Sunday, July 29, 2012

Australian Women’s Archive Project


Women assaulting Strike Breakers in Broken Hill

One of the things that I enjoy most when researching my family tree, is that nearly every day I discover a new resource, blog or web page that leads me to discover whole new dimension in understanding our past and identity.    I have recently started another blog, "The Other Half of My Family Tree: stories of my female ancestors" in which I plan to write stories about the women in my family tree. 
 
Dust Storms in Broken Hill

As most genealogical researchers  know, due to a number of factors, it is harder to find information on our grandmothers and great aunts than it is to research our male ancestors.  Yesterday, I was searching the Internet for a story on my maternal grandmother Edna Palin, (1910-1957) when I came across a new web site. 

 I was looking up “women’s history, Broken Hill” and  came across the Web Page Unbroken Spirit, Women in Broken Hill.  Imagine my delight! This site is dedicated to telling the story of the women from the mining city of Broken Hill, the city that I, my mother, my grandmother were born in.  The women of Broken Hill lived in one of the harshest environments imaginable.  They lived through dust storms, droughts, extreme temperatures and a volatile political environment that saw years of strikes and picket lines. Yet they managed to raise their families, support their husbands, establish health care, schools, and even theatre groups.    

Women's Memorial - Broken Hill

Along with a large collection of images from these times, the site provides a list of Women in Broken Hill.  This list includes the story and details of Dr Franziska Schlink (1910-1965 who not only was  my mother and grandmother’s doctor, but was the doctor present at my birth at the Broken Hill Base Hospital.  Dr Schlink’s story is fascinating, and I must write a story on her at a later stage.

As I found my way around the Unbroken Spirit, Women in Broken Hill web page I discovered that it was linked to the Australian Women’s Archive Project.  How had I not come across this before??

 For anyone who is looking to research and gain a better understanding of the legacy and history of Australian Women this is a wonderful resource.  The purpose of this Project is to preserve The History of Australian Women as outlined by the site.

Records about women provide the basis of all the work of the Australian Women's Archive Project. To ensure records are available in the future, AWAP promotes the keeping and care of personal records and encourages individuals and organisations to deposit records appropriately in available archives and libraries.”

I hope my new discovery is of help to other family tree researchers and perhaps you will consider contributing to the evergrowing resources of the Australian Women's Archive Project.


9 comments:

  1. That's brilliant! Thank you for highlighting another great resource :) I'm also delving into the female line of the tree and finding it very challenging.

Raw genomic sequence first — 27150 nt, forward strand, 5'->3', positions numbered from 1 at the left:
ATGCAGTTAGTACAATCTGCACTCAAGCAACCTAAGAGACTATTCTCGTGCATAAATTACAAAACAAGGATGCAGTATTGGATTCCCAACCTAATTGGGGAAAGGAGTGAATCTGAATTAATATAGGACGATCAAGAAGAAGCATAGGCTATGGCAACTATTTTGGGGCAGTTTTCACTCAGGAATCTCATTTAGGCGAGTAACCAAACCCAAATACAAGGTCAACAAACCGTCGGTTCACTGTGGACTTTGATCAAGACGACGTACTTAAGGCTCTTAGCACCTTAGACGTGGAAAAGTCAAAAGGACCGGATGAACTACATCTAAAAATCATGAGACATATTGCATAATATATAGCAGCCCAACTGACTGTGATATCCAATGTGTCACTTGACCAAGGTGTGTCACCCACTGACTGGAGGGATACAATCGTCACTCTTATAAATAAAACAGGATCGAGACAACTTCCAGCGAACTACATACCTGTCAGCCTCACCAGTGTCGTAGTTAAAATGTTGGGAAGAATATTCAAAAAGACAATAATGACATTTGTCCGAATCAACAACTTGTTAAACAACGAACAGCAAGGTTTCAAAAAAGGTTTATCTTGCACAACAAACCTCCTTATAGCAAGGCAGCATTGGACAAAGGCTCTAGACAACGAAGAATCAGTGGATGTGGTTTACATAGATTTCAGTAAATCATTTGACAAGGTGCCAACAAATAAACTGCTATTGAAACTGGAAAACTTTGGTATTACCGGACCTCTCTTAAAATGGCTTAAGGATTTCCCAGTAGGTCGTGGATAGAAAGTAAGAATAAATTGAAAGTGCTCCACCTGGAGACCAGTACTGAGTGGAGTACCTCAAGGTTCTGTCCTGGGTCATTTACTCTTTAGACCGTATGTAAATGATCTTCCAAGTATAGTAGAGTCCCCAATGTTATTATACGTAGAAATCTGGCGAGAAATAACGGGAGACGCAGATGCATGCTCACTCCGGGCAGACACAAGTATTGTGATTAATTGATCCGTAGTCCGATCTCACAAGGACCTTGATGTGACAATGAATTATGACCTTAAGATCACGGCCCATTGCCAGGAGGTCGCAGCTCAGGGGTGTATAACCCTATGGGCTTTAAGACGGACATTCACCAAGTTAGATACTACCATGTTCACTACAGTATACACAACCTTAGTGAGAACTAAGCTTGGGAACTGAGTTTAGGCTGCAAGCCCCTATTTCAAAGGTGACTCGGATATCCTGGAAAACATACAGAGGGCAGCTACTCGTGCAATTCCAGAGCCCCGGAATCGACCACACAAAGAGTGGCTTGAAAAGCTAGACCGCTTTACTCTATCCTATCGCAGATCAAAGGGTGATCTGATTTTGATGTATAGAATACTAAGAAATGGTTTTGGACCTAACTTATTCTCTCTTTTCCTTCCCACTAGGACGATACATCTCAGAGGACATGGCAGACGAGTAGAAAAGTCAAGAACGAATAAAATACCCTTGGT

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  2. Happy to share, please let me know if you discover any useful resources for researching the females in our family tree.

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  3. I just found your blog courtesy of GeneaBloggers. You have a good point in your explanation about the difficulties--and void of silence in some cases--in researching our women ancestors. While I'm not located in Australia, I applaud your focus and plan to follow your progress in future posts.

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  4. That picture of the dust storm looks truly frightening. I sure wouldn't want to see that coming at me any time soon.
    Welcome to the geneabloggers family.
    Regards,
    Theresa (Tangled Trees)

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  5. Welcome to the GeneaBloggers family. Hope you find the association fruitful; I sure do. I have found it most stimulating, especially some of the Daily Themes.

    May you keep sharing your ancestor stories!

    Dr. Bill ;-)
    http://drbilltellsancestorstories.blogspot.com/
    Author of "13 Ways to Tell Your Ancestor Stories" and family saga novels:
    "Back to the Homeplace" and "The Homeplace Revisited"
    http://thehomeplaceseries.blogspot.com/
    http://www.examiner.com/x-53135-Springfield-Genealogy-Examiner
    http://www.examiner.com/x-58285-Ozarks-Cultural-Heritage-Examiner
    http://www.examiner.com/heritage-tourism-in-springfield-mo/dr-bill-william-l-smith
    http://www.squidoo.com/lensmasters/drbilltellsexcitingstories
    The Heritage Tourist at In-Depth Genealogist: http://www.indepthgenealogist.com/

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  6. I can relate to that photo of a dust storm. I grew up on a grazing property south of Cunnamulla, and sometimes we had to shovel (not sweep) the verandahs! As for researching the lives of women... a 'must read' for historical context is Weevils in the Flour: an oral record of the 1930s depression in Australia (Wendy LOWENSTEIN).

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    1. Thank you so much for your kind words, and the resource. Yes I spend the first 10 years of my life on a property near White Cliffs, and remember the dust storms rolling in. Thank you so much for the tip on Weevils in the Flour: an oral record of the 1930s depression in Australia (Wendy LOWENSTEIN).
      Do you know where you can access this?

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